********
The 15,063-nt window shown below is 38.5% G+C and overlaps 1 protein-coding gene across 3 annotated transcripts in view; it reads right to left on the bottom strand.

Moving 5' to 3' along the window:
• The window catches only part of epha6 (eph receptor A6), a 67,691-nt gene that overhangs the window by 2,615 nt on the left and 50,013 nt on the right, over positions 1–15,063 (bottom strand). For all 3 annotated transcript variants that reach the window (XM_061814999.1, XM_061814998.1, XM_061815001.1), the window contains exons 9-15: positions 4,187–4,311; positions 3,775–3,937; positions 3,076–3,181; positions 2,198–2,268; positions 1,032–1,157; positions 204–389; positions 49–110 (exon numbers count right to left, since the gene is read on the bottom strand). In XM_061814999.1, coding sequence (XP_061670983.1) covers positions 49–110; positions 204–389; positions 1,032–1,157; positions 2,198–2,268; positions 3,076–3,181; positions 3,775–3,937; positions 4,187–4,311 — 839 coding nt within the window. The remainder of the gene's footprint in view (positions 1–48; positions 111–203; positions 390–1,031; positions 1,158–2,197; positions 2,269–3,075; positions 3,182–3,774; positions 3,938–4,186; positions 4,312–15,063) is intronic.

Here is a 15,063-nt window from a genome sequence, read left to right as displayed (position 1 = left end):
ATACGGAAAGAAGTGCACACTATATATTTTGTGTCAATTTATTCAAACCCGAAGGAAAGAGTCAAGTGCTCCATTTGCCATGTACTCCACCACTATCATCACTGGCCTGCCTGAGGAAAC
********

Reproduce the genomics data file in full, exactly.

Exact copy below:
The 15,063-nt window shown below is 38.5% G+C and overlaps 1 protein-coding gene across 3 annotated transcripts in view; it reads right to left on the bottom strand.

Moving 5' to 3' along the window:
• The window catches only part of epha6 (eph receptor A6), a 67,691-nt gene that overhangs the window by 2,615 nt on the left and 50,013 nt on the right, over positions 1–15,063 (bottom strand). For all 3 annotated transcript variants that reach the window (XM_061814999.1, XM_061814998.1, XM_061815001.1), the window contains exons 9-15: positions 4,187–4,311; positions 3,775–3,937; positions 3,076–3,181; positions 2,198–2,268; positions 1,032–1,157; positions 204–389; positions 49–110 (exon numbers count right to left, since the gene is read on the bottom strand). In XM_061814999.1, coding sequence (XP_061670983.1) covers positions 49–110; positions 204–389; positions 1,032–1,157; positions 2,198–2,268; positions 3,076–3,181; positions 3,775–3,937; positions 4,187–4,311 — 839 coding nt within the window. The remainder of the gene's footprint in view (positions 1–48; positions 111–203; positions 390–1,031; positions 1,158–2,197; positions 2,269–3,075; positions 3,182–3,774; positions 3,938–4,186; positions 4,312–15,063) is intronic.

Here is a 15,063-nt window from a genome sequence, read left to right as displayed (position 1 = left end):
ATACGGAAAGAAGTGCACACTATATATTTTGTGTCAATTTATTCAAACCCGAAGGAAAGAGTCAAGTGCTCCATTTGCCATGTACTCCACCACTATCATCACTGGCCTGCCTGAGGAAAC